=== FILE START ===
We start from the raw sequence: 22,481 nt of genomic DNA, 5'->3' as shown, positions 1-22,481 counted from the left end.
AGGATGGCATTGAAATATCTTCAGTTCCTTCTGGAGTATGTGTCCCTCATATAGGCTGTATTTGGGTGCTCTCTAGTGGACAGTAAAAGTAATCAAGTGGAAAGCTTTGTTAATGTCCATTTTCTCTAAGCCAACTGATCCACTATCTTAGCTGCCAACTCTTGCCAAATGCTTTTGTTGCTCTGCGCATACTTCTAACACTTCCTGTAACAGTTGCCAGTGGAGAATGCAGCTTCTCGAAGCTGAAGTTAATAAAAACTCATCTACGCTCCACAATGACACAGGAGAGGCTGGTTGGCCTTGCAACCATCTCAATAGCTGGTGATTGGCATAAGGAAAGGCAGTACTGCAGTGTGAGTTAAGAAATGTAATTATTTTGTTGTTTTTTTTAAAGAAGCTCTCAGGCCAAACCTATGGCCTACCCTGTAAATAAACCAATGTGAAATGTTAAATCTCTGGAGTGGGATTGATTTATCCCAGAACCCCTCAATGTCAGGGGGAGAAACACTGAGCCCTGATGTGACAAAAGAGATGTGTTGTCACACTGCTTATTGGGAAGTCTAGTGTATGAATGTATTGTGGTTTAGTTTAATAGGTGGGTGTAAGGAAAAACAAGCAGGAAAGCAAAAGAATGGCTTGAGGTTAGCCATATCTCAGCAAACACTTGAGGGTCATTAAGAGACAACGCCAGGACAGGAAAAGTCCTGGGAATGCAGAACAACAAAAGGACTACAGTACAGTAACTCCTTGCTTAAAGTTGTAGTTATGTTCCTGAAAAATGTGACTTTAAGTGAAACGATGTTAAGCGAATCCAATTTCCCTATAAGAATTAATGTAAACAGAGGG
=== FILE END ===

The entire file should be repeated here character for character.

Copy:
We start from the raw sequence: 22,481 nt of genomic DNA, 5'->3' as shown, positions 1-22,481 counted from the left end.
AGGATGGCATTGAAATATCTTCAGTTCCTTCTGGAGTATGTGTCCCTCATATAGGCTGTATTTGGGTGCTCTCTAGTGGACAGTAAAAGTAATCAAGTGGAAAGCTTTGTTAATGTCCATTTTCTCTAAGCCAACTGATCCACTATCTTAGCTGCCAACTCTTGCCAAATGCTTTTGTTGCTCTGCGCATACTTCTAACACTTCCTGTAACAGTTGCCAGTGGAGAATGCAGCTTCTCGAAGCTGAAGTTAATAAAAACTCATCTACGCTCCACAATGACACAGGAGAGGCTGGTTGGCCTTGCAACCATCTCAATAGCTGGTGATTGGCATAAGGAAAGGCAGTACTGCAGTGTGAGTTAAGAAATGTAATTATTTTGTTGTTTTTTTTAAAGAAGCTCTCAGGCCAAACCTATGGCCTACCCTGTAAATAAACCAATGTGAAATGTTAAATCTCTGGAGTGGGATTGATTTATCCCAGAACCCCTCAATGTCAGGGGGAGAAACACTGAGCCCTGATGTGACAAAAGAGATGTGTTGTCACACTGCTTATTGGGAAGTCTAGTGTATGAATGTATTGTGGTTTAGTTTAATAGGTGGGTGTAAGGAAAAACAAGCAGGAAAGCAAAAGAATGGCTTGAGGTTAGCCATATCTCAGCAAACACTTGAGGGTCATTAAGAGACAACGCCAGGACAGGAAAAGTCCTGGGAATGCAGAACAACAAAAGGACTACAGTACAGTAACTCCTTGCTTAAAGTTGTAGTTATGTTCCTGAAAAATGTGACTTTAAGTGAAACGATGTTAAGCGAATCCAATTTCCCTATAAGAATTAATGTAAACAGAGGG